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Why you need soft skills to excel in your tech career

With deliberate practice you can hone your soft skills, increase the impact of your work and grow your influence in an organisation

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Popular culture encourages us to believe you’ve either got soft skills, or you’ve not. It also stereotypes those in tech as inept with people and incapable of being otherwise. Ideas like these are both untrue and insidious.

“Soft” skills are the capabilities required to work effectively with others. They include listening, influencing, managing and leading. The adjective “soft” implies they’re wishy-washy and nebulous.

By contrast, “hard” skills, which are required to work with technology, seem rigorous, tangible and therefore admirable. These old-fashioned mindsets and prejudices contribute to keeping technology functions marginalised in organisations and away from their proper place at the top table.

While hard skills are undeniably vital when working in technology, stellar tech careers are built on sophisticated soft skills.

Increasingly, technology is – or should be – at the heart of business transformation. If you want to play your proper part in that, not merely have it done to you, hard skills are not sufficient.

All too often, technology professionals find that they’re the only person in the room who truly gets the technological implications of what is being discussed, but fail to land their message. This is not the fault of those (not) hearing the message. The onus is on the messenger to deploy soft skills sufficiently dextrously to influence business transformation and decision-making.

The happy truth is that, with the appropriate approach, sophisticated soft skills are eminently learnable, and deliver spectacular return on investment. A national-level chief technology officer who rose to a global role with a major tech company credits his success to his soft skills, particularly what he calls “empathetic listening”.  He continues to work on that to this day. Here’s why.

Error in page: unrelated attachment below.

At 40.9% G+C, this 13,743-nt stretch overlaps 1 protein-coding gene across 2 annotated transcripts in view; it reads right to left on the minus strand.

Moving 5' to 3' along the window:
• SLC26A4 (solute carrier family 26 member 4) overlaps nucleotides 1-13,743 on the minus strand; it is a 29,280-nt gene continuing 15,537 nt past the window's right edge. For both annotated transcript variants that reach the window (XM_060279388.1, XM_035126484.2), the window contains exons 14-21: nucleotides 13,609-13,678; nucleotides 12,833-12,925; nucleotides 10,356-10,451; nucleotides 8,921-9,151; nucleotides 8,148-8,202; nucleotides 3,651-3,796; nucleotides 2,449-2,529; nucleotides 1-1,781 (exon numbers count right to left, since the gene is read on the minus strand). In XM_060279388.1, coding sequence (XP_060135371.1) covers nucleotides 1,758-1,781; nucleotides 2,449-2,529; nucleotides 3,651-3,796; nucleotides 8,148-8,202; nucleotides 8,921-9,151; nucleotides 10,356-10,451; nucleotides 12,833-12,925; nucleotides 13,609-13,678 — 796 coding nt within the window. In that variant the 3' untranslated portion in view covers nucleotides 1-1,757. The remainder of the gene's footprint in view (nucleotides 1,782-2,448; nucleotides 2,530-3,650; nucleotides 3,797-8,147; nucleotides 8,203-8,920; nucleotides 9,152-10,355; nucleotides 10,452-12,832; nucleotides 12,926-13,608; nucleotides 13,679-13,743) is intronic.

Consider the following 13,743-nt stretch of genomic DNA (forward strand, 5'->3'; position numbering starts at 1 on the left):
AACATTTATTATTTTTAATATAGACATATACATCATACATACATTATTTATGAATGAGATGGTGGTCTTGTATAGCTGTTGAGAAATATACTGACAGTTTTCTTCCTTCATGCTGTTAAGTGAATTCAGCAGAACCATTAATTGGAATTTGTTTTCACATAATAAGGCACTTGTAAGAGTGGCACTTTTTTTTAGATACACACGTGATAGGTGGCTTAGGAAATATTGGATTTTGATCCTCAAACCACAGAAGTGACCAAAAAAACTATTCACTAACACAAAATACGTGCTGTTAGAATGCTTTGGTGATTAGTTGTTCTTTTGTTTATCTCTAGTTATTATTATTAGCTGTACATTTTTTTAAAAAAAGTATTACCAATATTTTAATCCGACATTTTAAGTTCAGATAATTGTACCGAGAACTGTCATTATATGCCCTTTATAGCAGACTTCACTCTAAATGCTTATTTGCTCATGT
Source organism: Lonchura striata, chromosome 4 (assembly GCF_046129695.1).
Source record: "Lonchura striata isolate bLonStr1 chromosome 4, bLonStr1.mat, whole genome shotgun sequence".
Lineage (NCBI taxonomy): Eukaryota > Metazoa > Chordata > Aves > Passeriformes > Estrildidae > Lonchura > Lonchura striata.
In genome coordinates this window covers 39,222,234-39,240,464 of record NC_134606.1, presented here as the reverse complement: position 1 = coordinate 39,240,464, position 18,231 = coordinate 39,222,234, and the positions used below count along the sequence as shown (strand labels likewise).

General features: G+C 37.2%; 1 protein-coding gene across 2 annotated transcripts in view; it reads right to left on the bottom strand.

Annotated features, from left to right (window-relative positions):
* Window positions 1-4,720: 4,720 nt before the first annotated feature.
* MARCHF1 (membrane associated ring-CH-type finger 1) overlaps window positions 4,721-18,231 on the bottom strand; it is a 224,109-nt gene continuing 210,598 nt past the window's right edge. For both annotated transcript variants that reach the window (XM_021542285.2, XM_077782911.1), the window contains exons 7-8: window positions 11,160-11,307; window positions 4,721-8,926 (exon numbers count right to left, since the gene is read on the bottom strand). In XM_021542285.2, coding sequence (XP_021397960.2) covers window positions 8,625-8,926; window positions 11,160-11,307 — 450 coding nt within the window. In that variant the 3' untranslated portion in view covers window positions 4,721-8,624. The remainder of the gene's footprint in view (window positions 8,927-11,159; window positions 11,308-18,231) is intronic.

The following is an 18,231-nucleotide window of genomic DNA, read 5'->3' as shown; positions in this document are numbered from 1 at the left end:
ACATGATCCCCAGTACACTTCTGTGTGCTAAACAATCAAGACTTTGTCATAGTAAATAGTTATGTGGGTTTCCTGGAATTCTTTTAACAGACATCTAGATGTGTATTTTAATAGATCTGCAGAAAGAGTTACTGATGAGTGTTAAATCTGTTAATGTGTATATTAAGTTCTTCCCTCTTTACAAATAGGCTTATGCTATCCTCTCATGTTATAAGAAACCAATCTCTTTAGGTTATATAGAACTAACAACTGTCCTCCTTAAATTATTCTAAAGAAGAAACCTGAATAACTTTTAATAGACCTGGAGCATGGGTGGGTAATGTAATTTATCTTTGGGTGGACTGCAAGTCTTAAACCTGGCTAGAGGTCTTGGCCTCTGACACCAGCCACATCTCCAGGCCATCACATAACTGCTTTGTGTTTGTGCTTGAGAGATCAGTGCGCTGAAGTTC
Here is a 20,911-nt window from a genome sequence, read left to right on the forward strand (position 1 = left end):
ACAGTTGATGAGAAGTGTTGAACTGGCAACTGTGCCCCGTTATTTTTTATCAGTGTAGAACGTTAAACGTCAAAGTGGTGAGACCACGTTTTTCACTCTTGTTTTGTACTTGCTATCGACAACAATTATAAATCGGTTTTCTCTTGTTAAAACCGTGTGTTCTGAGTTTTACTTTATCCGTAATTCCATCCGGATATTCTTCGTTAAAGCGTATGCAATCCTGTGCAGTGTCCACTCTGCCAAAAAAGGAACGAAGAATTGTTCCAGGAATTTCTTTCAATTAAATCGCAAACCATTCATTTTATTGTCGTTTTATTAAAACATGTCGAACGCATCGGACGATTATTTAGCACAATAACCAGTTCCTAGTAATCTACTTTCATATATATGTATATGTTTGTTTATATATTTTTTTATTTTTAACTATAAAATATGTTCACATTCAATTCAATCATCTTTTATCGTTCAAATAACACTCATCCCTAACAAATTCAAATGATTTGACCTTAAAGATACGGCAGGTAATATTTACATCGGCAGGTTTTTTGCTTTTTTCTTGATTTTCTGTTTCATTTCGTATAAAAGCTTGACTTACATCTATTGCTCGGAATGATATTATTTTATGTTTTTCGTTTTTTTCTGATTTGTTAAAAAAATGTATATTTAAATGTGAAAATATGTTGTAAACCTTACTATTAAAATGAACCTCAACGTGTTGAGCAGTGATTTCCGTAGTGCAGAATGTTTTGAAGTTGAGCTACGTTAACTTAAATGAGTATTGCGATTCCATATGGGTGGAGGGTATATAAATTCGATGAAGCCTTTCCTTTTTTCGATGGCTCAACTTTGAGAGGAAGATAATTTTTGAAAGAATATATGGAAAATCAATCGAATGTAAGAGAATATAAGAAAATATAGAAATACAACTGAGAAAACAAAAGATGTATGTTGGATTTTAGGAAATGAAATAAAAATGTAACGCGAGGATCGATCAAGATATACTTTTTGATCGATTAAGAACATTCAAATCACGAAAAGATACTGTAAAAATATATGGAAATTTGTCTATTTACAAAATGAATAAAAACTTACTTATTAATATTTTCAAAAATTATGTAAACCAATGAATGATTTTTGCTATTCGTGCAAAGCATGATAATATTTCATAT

How to boost soft skills

You’ve probably heard it said that it takes 10,000 hours to master a skill. This idea is a misrepresentation – indeed, is almost the opposite – of what Anders Ericsson outlined in his book, Peak.

Ericsson identified that it actually takes 10,000 hours of what he calls deliberate practice to reach mastery. You don’t just do more of what comes “naturally” (i.e. what you learned early in life). That merely burnishes suboptimal technique.

Deliberate practice requires that you work with the support of someone who understands deeply how to do whatever it is you are attempting to upgrade, and challenge yourself constantly. If you want to become a competitive cyclist, instead of cycling more with the same technique you learned when the stabilisers first came off, you need to upgrade how you cycle with the assistance of expert input.

It’s the same with soft skills. Take listening: most of us picked this up as toddlers. But few of us have re-examined how to do it since. With deliberate practice, listening skills are readily upgradeable and drive better interactions with all.